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  • Definitions | Characteristics | Bibliography
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    Research | News Designs | Cautionary Note

    Basic Definitions of Hypertext
    • Hypertext is non-sequential writing with reader controlled links. — Ted Nelson
    • "Hypertext is, before anything else, a visual form" (p. 19). "...hypertext is reading and writing electronically in an order you choose... structures for what does not yet exist" (pp. 177-179). — Michael Joyce, Of Two Minds: Hypertext Pedagogy and Poetics
    • "Hypertext has no authors in the conventional sense... hypertext as a writing medium metamorphoses the author into an editor or developer... [of] a team production" (p. 259). — George Landow, Hypertext 2.0
    • "Electronic writing emphasizes the impermanence and changeability of text, and it tends to reduce the distance between the author and reader by turning the reader into an author" (p. 3). — Jay David Bolter, Writing Text
    • "A new means of experimenting with segmentation, juxtaposition, and connectedness" (p. 56). — Janet Murray, Hamlet on the Holodeck
    • "An electronic document that contains links to other documents offering additional information about a topic" (p. 231). — Mary McGuire, et al., The Internet Handbook for Writers, Researchers, and Journalists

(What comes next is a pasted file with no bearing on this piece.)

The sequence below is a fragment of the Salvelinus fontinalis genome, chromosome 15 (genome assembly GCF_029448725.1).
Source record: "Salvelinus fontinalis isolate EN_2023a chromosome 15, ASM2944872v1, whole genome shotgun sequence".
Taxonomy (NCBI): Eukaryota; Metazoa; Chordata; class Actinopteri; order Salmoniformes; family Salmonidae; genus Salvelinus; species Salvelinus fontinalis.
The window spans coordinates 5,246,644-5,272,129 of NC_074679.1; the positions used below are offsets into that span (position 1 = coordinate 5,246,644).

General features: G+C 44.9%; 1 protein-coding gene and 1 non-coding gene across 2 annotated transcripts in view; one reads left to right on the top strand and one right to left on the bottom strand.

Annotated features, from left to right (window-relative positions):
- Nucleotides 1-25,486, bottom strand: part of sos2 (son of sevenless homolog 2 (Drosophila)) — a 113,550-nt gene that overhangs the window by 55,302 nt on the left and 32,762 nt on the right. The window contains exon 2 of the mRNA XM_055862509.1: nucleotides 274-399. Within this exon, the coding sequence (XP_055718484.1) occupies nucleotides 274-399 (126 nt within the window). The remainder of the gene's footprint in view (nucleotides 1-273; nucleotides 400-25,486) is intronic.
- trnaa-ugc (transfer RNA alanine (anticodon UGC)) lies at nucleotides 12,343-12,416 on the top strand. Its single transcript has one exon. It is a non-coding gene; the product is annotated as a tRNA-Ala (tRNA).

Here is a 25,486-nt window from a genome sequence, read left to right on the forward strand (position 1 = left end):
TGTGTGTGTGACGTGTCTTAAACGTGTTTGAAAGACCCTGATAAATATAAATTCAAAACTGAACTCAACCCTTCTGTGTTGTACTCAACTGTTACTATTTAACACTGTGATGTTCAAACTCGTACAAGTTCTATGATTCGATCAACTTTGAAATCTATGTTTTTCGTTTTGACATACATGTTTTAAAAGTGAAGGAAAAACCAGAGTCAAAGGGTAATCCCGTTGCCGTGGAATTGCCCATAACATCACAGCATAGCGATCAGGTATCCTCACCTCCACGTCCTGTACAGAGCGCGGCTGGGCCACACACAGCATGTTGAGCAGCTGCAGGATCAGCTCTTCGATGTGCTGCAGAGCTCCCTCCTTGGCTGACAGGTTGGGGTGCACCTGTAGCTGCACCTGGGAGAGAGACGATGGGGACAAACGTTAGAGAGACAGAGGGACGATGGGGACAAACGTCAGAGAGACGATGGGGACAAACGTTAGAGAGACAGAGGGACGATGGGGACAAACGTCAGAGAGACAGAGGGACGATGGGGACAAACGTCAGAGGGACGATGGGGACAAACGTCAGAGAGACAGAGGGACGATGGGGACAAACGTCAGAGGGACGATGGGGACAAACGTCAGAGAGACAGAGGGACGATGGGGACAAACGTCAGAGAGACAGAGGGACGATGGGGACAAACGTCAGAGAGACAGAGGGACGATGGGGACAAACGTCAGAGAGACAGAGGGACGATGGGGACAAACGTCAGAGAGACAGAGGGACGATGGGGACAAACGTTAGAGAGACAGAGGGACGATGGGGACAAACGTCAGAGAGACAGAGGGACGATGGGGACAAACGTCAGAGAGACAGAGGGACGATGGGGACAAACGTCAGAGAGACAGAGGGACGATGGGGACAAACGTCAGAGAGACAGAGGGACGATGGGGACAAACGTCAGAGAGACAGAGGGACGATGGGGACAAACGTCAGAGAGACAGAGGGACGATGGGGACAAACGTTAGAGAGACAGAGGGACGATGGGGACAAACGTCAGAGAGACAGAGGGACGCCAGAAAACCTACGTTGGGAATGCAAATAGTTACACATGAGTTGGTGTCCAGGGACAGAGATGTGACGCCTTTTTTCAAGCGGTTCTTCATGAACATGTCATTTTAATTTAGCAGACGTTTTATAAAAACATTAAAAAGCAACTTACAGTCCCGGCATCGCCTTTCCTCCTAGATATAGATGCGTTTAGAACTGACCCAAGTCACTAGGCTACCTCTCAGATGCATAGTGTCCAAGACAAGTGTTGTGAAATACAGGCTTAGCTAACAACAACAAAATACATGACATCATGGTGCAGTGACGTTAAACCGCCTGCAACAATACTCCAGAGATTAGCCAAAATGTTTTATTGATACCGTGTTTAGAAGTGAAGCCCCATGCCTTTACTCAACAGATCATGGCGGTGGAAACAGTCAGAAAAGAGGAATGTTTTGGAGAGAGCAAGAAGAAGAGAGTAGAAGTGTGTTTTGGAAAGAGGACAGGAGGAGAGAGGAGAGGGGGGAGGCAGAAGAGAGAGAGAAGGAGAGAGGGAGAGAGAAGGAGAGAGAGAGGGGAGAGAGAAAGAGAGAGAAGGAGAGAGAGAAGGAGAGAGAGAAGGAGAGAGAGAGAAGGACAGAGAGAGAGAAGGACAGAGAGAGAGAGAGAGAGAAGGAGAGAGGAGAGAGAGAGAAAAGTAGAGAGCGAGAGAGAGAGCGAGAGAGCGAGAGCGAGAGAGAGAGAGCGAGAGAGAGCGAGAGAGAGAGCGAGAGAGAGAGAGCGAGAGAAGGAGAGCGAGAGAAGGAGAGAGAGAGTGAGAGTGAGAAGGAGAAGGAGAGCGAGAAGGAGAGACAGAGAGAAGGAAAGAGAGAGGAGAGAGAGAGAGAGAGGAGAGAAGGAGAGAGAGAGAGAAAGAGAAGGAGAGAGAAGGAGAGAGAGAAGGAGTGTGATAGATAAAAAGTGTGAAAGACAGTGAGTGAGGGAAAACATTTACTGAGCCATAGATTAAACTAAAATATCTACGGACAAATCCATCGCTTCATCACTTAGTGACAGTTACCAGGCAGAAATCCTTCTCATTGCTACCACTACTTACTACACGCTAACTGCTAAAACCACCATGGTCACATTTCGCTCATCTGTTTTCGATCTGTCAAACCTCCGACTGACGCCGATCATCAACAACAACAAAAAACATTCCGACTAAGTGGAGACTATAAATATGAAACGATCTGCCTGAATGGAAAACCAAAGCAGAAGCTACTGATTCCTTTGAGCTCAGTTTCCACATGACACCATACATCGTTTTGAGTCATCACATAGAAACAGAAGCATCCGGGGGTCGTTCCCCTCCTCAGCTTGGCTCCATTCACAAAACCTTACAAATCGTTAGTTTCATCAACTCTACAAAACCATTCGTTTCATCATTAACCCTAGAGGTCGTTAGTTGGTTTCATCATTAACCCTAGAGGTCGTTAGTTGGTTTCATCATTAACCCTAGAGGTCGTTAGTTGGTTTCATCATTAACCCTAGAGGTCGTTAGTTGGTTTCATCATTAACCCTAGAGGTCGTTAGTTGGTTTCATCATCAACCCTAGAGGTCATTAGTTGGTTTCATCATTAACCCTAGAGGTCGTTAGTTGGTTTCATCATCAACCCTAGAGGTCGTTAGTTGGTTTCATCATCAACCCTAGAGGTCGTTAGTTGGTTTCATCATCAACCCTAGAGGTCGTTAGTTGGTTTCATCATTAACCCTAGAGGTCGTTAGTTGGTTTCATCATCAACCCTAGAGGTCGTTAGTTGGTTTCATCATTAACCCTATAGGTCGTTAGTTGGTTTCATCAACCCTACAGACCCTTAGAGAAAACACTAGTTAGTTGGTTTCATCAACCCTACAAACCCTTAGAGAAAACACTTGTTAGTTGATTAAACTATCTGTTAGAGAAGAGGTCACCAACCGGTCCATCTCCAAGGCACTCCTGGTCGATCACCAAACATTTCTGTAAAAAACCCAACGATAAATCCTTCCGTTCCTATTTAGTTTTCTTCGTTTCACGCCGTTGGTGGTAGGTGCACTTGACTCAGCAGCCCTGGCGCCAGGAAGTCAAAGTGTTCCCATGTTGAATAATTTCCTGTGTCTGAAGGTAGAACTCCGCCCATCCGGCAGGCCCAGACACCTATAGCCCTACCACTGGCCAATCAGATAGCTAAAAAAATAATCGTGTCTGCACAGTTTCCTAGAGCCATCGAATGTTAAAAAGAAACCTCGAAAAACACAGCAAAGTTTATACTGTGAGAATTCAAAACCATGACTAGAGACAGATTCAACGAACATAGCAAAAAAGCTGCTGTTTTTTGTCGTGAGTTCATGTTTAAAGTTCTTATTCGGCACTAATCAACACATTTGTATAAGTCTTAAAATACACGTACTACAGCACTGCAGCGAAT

• The hypermedia news story is a network of computer files that are interlinked. The hypernews story is a metastory. — Eric Fredin, Rethinking the News Story for the Internet, Journalism & Mass Communication Monographs, 163
    • "Electronic discourse is not oral discourse and is not printed discourse. It is (becoming) something else" (p. xvi).— Victor Vitanza, Writing for the World Wide Web
    • Hypertext in a democratic society must: a) be open to many participants, b) facilitate discourse among a diversity of grass-roots communities, and c) encourage critical aspects of discourse by enabling the questioning of assertions, the tracking of claims and counterclaims. — Charles Ess, The Political Computer: Hypertext, Democracy, and Habermas, in Hyper/text/theory
    • A skeptic describes his experience reading Stuart Moulthrop's Victory Garden as "waiting patiently for the empowering rush that ought to come when worlds open upon other worlds and old limits collapse. It was hard, I confess, to square my experience with the hype surrounding hypertext and multimedia" (pp. 151-152). — Sven Birkerts, The Gutenberg Elegies

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